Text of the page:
DXC: Everything is going to plan, too well in fact... we've chopped so many staff, our IT projects are now behind

Profit stalls, sales downward, jobs off-shored, cuts deepen

cuts

The turmoil that has engulfed DXC Technologies was all part of the plan. That's the line chairman, president, and CEO Mike Lawrie took in a conference call discussing his company's latest financial results on Tuesday.

As readers will recall, the US biz's strategic vision has included multiple rounds of layoffs totaling 30,000 for the year, the departures of DXC Americas boss Karan Puri, application services chief Mike Klaus, and global delivery head honcho Steve Hilton.

If you're a staffer somewhere like the UK or the States, the axe still hovers, with Lawrie telling analysts on the call the plan is to shift 10 per cent of the total workforce to what he called “near-shore” locations – ie: moving jobs out to other, presumably cheaper, countries.

Lawrie said further details on staffing changes will be revealed on Thursday during the company's investor day.

DXC's cost-slashing has run well ahead of what the company had originally planned for the year. Rather than the $400m originally forecast, it has hit $570m in cost savings, on the backs of a lot of former staff and a squeeze on IT and supply chain costs. The extra “cost take-out” (under a business process program called Bionix) is offsetting DXC's decline in revenue.

Here's a roundup of the financial figures, covering the three months to September 30, aka the second quarter of its fiscal 2019:

  • Revenue of $5.01bn for the quarter was down 8.1 per cent year-on-year from $5.45bn, and $200m lower than expectations.
  • Income from continuing operations was $259m, up 26 per cent from $205m in the same period last year. Net income, though, came to $259m versus the year-ago $265m, slightly down.
  • EBIT (earnings before interest and tax) was up 15.9 per cent year-on-year to $799m.
  • The Global Business Services division shed 8.7 per cent of its revenues, year-on-year, to $2.1bn ($2.31bn last year).
  • Global Infrastructure Services sales shrank by 7.6 per cent, year-on-year, from $3.14bn to $2.9bn.
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DXC's application management business suffered, particularly in the US, Lawrie said: “As clients begin to contemplate upgrades to some of their systems, they are scaling back on the maintenance of existing systems." That caused an $80m shortfall in expected overall revenue, a hit “we did not see coming.”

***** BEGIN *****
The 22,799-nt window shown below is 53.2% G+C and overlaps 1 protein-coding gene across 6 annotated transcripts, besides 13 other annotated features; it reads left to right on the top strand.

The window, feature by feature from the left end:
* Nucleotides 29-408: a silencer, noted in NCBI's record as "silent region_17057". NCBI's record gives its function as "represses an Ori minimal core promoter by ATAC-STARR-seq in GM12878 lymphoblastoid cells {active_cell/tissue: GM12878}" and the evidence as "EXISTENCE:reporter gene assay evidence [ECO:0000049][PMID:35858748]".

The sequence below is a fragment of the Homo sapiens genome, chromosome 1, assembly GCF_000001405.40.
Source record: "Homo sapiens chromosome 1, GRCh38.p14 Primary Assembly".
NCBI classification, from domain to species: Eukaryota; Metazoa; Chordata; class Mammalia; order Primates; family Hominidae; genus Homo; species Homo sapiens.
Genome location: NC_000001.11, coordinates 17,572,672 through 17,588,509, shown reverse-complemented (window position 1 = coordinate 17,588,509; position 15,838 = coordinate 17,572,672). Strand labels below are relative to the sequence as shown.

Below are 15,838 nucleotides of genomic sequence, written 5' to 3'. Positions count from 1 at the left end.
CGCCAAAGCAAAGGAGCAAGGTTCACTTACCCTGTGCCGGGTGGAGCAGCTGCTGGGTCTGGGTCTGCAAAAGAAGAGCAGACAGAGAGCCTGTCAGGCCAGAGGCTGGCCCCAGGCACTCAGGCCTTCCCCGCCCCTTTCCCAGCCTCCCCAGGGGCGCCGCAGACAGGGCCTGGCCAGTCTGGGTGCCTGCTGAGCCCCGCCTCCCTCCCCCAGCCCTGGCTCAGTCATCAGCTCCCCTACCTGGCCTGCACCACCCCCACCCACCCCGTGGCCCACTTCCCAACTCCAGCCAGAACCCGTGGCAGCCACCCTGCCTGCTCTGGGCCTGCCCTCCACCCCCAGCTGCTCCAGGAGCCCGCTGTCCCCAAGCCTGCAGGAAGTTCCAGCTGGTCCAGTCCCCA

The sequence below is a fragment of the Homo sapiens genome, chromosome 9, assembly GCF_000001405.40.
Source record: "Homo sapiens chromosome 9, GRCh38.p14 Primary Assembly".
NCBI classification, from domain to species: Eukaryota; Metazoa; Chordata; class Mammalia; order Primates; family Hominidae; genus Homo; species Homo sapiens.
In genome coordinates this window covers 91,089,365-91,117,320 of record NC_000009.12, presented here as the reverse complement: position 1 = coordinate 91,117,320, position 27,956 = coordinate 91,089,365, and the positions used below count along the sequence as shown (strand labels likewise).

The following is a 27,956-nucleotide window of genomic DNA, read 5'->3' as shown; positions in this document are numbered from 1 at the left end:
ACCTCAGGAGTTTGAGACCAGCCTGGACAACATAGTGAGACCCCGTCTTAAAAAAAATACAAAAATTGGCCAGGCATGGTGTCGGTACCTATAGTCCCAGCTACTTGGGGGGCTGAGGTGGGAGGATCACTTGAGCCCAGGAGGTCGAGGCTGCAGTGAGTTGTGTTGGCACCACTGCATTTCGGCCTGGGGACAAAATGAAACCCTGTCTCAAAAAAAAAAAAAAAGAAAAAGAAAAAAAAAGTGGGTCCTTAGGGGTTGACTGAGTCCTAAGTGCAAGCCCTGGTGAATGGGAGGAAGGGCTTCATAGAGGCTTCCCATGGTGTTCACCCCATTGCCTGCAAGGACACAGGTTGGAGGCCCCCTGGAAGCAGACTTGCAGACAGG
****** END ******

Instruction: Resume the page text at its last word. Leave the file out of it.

Lawrie also said the decision to go with “generalist” sales staff in the US harmed the app maintenance business. “We went to a generalist sales model in the United States. After watching that for two quarters, I decided … we were missing the add-on business we would have picked up if we had a specialist sales force,” he opined.

We remind you again that Americas boss Karan Puri was just given the elbow.

Had things gone to plan, that aforementioned dip would have been offset by its digital business, but that's wobbly, too. Contracts with clients are running behind time, partly because customers are running behind, and partly because DXC Technology didn't have enough staff to execute, we're told. They had been laid off, you see. Now bosses want to hire again to meet deadlines, though we imagine these may be offshore.

“We're seeing … an elongation from when contracts are signed to when we recognise the revenue,” Lawrie said. “In general, the revenue from our digital bookings is coming in a little slower than what we had expected when we started this fiscal year.”

To try and get some air under the DXC digital wings, “we are reducing some of our external labour spend and using internal resources," he said. "Digital resources or digital skills are certainly harder to come by on a global basis, so what we've put in place is a 'hiring machine', and we're going to start hiring ahead of demand.

“We're also scaling our talent cloud, which gives us the ability to source talent on a global basis.”

Bright spots were the cloud business and security, neither of which get their own line-item in Tuesday's figures [PDF], but which Lawrie said grew by 37 per cent and 9.8 per cent year-on-year, respectively. ®




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